The G350d’s engine makes for plenty of outright performance and, producing peak torque from just 1200rpm, for fine drivability too – even in a 2.5-tonne car. That the G-Class isn’t ‘fast’ seems an entirely moot point. It is, in any case, more than a second quicker from rest to 60mph than the old Land Rover Discovery TD6, according to our test results, and doesn’t want for power when overtaking, on motorways or when picking up speed from town pace. The car’s nine-speed gearbox clearly thrives on so much pulling power, and has a knack for picking the right gear first time and sticking with it in give-and-take motoring.

You can select gears yourself using the shift paddles, but that you so seldom feel the need to is a tribute to the effectiveness of the gearbox and engine calibrations, as well as to the responsiveness of both – and also to how well they are matched to the motive character of the car.

As wonderfully ludicrous as the G63’s engine is, I’d go for the G350d if it were my money on the line. It’s an impressively refined motor and suits the G-Class’s character far better than the V8 does.

With some heavy-duty towing or very-low-speed serious off-roading to do, owners will find the G350d very well prepared. The progressiveness of the initial accelerator pedal response allows you to ease it into motion as gently and smoothly as you’re ever likely to want to do – and that’s in high range on the transmission, of course. Conserving and controlling momentum at low speeds is very easy, and good brake pedal feel makes bleeding it off equally easy.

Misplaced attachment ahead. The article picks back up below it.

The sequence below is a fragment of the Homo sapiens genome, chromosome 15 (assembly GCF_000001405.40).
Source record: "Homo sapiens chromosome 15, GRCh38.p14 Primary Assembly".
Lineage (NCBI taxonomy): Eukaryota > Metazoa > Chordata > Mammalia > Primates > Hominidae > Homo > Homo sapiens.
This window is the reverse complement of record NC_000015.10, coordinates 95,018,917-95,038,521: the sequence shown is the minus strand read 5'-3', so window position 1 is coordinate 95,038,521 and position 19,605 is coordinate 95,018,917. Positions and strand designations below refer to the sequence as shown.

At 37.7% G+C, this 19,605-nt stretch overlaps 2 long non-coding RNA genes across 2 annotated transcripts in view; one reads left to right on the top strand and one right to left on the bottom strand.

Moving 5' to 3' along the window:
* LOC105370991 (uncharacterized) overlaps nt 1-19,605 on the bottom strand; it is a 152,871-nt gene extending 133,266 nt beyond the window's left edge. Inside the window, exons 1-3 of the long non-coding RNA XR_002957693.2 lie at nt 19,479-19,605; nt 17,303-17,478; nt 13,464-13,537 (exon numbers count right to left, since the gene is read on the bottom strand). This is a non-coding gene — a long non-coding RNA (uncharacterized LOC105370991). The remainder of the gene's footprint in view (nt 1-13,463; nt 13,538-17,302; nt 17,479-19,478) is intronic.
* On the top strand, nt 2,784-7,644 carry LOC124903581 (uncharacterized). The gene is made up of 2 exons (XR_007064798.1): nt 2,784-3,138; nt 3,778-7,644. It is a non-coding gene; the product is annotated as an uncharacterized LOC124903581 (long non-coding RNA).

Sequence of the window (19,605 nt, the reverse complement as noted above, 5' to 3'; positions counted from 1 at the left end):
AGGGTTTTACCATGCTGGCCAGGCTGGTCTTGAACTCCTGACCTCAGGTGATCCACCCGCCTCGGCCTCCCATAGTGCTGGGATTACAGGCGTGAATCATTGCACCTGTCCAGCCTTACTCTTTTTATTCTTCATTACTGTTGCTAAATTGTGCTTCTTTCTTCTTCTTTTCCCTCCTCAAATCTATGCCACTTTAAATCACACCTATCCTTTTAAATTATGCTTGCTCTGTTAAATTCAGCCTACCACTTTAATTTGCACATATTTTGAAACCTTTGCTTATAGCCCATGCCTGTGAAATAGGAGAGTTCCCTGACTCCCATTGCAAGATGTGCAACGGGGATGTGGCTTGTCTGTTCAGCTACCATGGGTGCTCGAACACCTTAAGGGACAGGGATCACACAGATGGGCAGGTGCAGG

There is excellent mechanical refinement to praise from the car, which long-time diesel G-Wagen owners certainly wouldn’t have expected. And there is very creditable fuel economy on offer, too: our average test economy result of 24.9mpg fell only marginally short of Mercedes’ WLTP combined fuel economy claim for the car, while our touring testing proved that beating 30 to the gallon can be achieved on a longer run.

The car’s outright braking performance on dry Tarmac, as we benchmarked it, did show evidence of the G-Class’s mass and its tendency to dive, but was still well above the margin of respectability.


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